New Google feature allows virtual tour of National Underground Railroad Freedom Center

CINCINNATI – People around the world can now virtually travel the path to freedom, including a journey on the Underground Railroad. Google Cultural Institute is giving visitors around the world a chance to take a detailed look inside the National Underground Railroad Freedom Center.

National Underground Railroad Freedom Center

National Underground Railroad Freedom Center

Using Google Cultural Institute, virtual visitors can explore a slave pen from the early 1800s, recovered from a farm in Mason County, Kentucky, less than 60 miles from the Freedom Center. The structure was used as a holding pen by Kentucky slave trader, Captain John W. Anderson, to temporarily keep enslaved people before they were moved farther south for sale.

“The slave pen is a tangible reminder of the horrors of slavery and the conscious deprivation of a human being’s freedom,” says Clarence G. Newsome, PhD, president of the National Underground Railroad Freedom Center. “While servitude may not have manifested itself in tight wooden quarters or cold metal shackles, the slave pen is a reminder of the captivity and shackles in its various forms that people around the world encounter, but also that it can be overcome.”

Google Cultural Institute allows you to zoom in on photos from the exhibit, allowing visitors to examine fine details in high resolution, such as “J.W. Anderson” branded on the structure, allowing researchers to conclusively establish ownership. Other items included in the exhibit are slave shackles, abolitionist pamphlets from 1835, newspaper illustrations depicting slave auctions and an advertisement announcing the sale of eight slaves in 1858. Also included are images of slave tags, worn by slaves during auctions that identified the wearer with a number and were stamped with the image of a whip and shackles.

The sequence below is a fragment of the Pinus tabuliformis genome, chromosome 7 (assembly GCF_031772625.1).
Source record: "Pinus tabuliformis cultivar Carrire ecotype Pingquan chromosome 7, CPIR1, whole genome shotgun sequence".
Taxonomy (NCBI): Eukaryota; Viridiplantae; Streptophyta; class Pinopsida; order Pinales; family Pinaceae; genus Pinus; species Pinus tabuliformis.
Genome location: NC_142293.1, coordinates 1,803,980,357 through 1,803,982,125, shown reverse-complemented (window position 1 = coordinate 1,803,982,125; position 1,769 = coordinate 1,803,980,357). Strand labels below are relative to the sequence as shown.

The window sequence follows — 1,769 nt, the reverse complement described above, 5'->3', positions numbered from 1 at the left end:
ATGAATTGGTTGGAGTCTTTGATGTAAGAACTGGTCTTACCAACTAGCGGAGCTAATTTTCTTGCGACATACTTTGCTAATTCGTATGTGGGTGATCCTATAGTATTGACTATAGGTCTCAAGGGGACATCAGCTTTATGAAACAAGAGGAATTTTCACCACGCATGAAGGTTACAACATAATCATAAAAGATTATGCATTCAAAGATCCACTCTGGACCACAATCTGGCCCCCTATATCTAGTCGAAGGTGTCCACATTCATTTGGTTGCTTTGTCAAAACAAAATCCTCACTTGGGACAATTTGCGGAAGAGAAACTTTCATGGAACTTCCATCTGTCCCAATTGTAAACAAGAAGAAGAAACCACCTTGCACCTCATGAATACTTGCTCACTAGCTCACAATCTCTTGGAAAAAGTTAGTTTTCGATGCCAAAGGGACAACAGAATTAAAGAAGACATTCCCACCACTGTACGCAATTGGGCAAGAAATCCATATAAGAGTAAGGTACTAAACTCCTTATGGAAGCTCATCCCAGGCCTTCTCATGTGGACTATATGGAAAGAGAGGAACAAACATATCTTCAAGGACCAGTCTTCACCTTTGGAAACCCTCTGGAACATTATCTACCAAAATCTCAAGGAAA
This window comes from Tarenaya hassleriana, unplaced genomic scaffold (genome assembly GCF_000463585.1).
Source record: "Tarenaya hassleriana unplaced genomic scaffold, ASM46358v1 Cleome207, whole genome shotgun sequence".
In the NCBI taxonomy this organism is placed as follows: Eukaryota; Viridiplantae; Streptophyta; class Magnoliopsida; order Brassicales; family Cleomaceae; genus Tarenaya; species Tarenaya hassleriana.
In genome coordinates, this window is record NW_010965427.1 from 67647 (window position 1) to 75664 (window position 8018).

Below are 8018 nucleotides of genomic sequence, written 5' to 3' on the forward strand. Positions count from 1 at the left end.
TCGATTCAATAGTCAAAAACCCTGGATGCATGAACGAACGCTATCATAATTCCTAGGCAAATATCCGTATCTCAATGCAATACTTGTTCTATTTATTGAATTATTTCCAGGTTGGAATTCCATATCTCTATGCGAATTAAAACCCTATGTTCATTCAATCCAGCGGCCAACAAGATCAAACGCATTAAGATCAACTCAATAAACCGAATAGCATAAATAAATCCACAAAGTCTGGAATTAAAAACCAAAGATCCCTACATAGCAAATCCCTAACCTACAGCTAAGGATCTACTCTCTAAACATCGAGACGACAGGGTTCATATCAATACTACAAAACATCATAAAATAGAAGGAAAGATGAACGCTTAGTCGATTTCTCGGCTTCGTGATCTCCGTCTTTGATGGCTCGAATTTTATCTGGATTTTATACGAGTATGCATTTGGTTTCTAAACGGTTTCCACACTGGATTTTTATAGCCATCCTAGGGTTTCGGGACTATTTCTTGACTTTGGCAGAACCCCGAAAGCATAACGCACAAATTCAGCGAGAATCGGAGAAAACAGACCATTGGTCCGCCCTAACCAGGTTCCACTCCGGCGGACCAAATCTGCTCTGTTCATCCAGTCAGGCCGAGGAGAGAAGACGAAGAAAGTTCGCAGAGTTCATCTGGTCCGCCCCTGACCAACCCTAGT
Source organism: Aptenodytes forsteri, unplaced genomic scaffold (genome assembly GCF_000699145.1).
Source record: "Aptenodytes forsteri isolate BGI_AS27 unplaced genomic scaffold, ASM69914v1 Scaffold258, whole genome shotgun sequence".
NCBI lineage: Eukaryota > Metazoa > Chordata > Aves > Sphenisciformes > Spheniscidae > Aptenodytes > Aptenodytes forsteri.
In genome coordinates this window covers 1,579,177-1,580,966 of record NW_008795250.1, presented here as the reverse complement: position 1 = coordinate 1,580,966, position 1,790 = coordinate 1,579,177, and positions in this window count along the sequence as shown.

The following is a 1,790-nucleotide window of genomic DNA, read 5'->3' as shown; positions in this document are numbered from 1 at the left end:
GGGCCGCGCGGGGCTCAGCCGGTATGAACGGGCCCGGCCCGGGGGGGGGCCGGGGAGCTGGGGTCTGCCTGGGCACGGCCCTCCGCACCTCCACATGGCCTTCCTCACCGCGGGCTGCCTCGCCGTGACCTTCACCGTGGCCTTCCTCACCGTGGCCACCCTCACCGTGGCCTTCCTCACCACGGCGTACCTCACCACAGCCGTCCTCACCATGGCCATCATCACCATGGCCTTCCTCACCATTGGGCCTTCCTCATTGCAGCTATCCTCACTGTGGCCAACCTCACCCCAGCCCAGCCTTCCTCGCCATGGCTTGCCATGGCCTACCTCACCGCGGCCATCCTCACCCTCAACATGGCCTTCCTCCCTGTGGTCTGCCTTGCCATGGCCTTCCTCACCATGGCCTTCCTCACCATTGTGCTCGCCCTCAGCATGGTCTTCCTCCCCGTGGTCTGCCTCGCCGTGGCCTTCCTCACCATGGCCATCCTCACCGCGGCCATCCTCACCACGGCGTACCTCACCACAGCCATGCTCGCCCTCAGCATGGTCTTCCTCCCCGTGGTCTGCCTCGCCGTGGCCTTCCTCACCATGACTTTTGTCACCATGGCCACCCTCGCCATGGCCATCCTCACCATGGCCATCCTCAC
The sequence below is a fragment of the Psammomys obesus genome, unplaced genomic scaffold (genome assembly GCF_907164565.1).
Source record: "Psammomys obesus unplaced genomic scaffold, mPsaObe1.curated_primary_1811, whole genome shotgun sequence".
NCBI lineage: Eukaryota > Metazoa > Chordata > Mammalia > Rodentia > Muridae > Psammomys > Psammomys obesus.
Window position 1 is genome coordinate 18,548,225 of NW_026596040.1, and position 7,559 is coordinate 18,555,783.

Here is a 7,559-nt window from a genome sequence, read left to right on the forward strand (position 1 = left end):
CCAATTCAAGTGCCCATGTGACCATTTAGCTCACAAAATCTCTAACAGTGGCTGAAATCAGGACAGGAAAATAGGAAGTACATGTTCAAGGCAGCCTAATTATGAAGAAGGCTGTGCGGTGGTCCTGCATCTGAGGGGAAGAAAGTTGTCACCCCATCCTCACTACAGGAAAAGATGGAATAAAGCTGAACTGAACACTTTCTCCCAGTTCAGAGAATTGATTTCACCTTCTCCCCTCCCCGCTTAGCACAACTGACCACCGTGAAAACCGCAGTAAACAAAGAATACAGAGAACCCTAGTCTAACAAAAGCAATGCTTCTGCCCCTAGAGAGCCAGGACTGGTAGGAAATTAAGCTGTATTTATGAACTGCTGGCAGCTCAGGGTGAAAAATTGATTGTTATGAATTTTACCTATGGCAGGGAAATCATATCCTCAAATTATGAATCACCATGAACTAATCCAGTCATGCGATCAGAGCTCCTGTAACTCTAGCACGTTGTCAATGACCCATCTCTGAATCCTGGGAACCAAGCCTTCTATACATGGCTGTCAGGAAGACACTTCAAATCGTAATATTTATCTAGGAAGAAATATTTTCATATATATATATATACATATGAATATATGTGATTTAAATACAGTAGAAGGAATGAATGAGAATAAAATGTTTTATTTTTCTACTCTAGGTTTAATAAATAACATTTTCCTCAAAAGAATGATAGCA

“The Freedom Center exists to tell the stories of freedom’s heroes and inspire others who are striving for inclusive freedom, a struggle known to people all around the globe,” says Newsome. “By sharing these stories with wider audience we hope to remind them that though the path to freedom may be long, it leads to a destination where all persons may enjoy that basic right.”

The Google Cultural Institute is dedicated to creating technology that helps the cultural community bring their arts, archives, heritage sites and other materials online. The aim is to increase the range and volume of material from the cultural world that is available for people to explore online and in doing so, expand access to it and preserve it for future generations.
“Our inclusion in the Google Cultural Institute helps the National Underground Railroad Freedom Center become an international center for freedom,” says Newsome.

To view the online exhibit featured on Google Cultural Institute visit: